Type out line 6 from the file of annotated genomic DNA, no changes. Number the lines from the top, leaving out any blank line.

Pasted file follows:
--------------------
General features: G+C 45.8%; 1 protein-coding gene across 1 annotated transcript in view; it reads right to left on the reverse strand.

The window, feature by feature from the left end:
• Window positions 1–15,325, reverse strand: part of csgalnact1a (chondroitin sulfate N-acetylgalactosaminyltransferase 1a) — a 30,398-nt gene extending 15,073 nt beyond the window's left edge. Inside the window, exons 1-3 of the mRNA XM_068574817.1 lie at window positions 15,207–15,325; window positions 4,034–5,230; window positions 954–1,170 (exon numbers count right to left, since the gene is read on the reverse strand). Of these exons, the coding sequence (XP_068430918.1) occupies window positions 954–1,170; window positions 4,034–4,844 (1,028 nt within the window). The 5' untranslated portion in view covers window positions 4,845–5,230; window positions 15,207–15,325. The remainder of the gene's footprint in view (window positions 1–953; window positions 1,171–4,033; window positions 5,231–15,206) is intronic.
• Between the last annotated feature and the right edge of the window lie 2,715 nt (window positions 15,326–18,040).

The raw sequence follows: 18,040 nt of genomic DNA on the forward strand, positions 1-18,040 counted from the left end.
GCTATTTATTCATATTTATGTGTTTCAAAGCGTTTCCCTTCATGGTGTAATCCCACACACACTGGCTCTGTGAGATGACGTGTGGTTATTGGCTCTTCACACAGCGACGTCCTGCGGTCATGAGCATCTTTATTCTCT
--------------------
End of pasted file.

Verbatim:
GCTATTTATTCATATTTATGTGTTTCAAAGCGTTTCCCTTCATGGTGTAATCCCACACACACTGGCTCTGTGAGATGACGTGTGGTTATTGGCTCTTCACACAGCGACGTCCTGCGGTCATGAGCATCTTTATTCTCT